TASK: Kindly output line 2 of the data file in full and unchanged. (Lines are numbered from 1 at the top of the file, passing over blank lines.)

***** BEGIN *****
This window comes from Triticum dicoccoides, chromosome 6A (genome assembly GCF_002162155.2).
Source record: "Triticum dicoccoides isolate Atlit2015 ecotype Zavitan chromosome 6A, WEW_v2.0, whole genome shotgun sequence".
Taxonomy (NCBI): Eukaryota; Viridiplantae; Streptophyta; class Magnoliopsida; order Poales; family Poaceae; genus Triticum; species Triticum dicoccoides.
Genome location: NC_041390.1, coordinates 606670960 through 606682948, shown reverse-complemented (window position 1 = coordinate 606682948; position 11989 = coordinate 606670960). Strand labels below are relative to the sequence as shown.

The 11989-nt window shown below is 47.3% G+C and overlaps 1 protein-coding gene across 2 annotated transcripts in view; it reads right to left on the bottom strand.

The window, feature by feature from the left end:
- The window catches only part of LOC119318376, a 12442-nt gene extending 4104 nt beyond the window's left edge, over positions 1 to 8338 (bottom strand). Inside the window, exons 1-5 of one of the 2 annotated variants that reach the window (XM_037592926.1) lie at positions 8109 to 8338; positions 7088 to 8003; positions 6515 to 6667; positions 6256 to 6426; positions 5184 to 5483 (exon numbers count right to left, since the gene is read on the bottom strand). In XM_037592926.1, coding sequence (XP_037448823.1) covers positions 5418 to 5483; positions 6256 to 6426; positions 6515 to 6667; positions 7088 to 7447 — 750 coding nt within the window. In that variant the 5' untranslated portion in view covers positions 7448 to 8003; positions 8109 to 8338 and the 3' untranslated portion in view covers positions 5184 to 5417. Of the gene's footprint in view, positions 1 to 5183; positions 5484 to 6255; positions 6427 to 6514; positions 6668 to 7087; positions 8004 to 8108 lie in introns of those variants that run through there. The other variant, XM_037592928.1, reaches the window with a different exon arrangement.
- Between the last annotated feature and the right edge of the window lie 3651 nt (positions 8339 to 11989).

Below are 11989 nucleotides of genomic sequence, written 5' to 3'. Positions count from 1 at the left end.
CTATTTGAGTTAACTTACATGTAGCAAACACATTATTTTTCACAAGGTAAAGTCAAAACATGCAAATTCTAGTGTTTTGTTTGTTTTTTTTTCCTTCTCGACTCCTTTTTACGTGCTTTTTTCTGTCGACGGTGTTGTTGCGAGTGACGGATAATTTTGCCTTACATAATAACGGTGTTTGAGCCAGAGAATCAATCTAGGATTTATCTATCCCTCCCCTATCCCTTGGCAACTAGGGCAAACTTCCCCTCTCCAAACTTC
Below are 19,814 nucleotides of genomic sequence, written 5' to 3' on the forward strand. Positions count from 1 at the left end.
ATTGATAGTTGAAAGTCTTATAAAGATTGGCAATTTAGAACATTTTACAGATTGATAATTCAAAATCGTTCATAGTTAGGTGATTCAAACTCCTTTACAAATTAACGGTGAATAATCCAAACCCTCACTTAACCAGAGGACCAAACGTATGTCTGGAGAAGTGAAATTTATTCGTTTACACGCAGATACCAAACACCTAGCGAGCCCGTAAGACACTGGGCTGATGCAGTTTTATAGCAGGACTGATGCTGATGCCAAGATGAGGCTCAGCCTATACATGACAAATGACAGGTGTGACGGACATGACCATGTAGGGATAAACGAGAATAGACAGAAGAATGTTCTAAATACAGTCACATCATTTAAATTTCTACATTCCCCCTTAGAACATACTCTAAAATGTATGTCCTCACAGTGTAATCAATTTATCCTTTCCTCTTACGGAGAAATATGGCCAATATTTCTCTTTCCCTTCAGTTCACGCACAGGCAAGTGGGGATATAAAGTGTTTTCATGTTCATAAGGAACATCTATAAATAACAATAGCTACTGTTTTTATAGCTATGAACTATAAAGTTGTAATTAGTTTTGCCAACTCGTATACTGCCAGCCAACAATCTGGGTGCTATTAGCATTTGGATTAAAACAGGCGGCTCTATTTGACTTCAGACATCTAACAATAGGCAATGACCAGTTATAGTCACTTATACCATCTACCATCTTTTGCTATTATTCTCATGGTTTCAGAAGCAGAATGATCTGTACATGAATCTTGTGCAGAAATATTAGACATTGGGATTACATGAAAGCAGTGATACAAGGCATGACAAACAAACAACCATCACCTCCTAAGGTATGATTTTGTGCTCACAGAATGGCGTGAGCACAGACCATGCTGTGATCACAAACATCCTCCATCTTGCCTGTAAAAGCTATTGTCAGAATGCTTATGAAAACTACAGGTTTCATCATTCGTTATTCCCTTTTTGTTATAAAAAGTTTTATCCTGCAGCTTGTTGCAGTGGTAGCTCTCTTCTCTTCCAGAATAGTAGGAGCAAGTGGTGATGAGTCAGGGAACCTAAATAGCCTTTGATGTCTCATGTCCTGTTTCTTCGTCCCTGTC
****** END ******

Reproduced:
Source record: "Triticum dicoccoides isolate Atlit2015 ecotype Zavitan chromosome 6A, WEW_v2.0, whole genome shotgun sequence".